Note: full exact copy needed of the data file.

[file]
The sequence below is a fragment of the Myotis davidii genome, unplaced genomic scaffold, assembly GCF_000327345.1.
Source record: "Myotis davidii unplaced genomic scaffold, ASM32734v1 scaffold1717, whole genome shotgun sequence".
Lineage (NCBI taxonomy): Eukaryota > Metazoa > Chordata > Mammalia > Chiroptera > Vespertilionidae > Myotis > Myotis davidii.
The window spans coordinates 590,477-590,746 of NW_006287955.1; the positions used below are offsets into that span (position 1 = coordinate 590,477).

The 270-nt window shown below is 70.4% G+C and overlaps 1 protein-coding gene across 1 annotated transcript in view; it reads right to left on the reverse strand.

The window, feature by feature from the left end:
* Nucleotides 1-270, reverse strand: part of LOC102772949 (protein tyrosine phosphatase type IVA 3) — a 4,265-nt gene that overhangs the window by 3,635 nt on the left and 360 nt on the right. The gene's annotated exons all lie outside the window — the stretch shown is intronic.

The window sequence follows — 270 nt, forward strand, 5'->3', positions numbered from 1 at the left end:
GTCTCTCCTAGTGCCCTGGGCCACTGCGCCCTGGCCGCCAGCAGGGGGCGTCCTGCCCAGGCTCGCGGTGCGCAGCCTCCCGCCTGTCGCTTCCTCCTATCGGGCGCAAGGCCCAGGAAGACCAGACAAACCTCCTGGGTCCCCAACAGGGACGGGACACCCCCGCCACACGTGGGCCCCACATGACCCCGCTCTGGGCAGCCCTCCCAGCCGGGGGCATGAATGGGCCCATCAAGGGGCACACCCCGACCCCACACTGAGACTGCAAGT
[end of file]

The sequence below is a fragment of the Myotis davidii genome, unplaced genomic scaffold, assembly GCF_000327345.1.
Source record: "Myotis davidii unplaced genomic scaffold, ASM32734v1 scaffold1717, whole genome shotgun sequence".
Lineage (NCBI taxonomy): Eukaryota > Metazoa > Chordata > Mammalia > Chiroptera > Vespertilionidae > Myotis > Myotis davidii.
The window spans coordinates 590,477-590,746 of NW_006287955.1; the positions used below are offsets into that span (position 1 = coordinate 590,477).

The 270-nt window shown below is 70.4% G+C and overlaps 1 protein-coding gene across 1 annotated transcript in view; it reads right to left on the reverse strand.

The window, feature by feature from the left end:
* Nucleotides 1-270, reverse strand: part of LOC102772949 (protein tyrosine phosphatase type IVA 3) — a 4,265-nt gene that overhangs the window by 3,635 nt on the left and 360 nt on the right. The gene's annotated exons all lie outside the window — the stretch shown is intronic.

The window sequence follows — 270 nt, forward strand, 5'->3', positions numbered from 1 at the left end:
GTCTCTCCTAGTGCCCTGGGCCACTGCGCCCTGGCCGCCAGCAGGGGGCGTCCTGCCCAGGCTCGCGGTGCGCAGCCTCCCGCCTGTCGCTTCCTCCTATCGGGCGCAAGGCCCAGGAAGACCAGACAAACCTCCTGGGTCCCCAACAGGGACGGGACACCCCCGCCACACGTGGGCCCCACATGACCCCGCTCTGGGCAGCCCTCCCAGCCGGGGGCATGAATGGGCCCATCAAGGGGCACACCCCGACCCCACACTGAGACTGCAAGT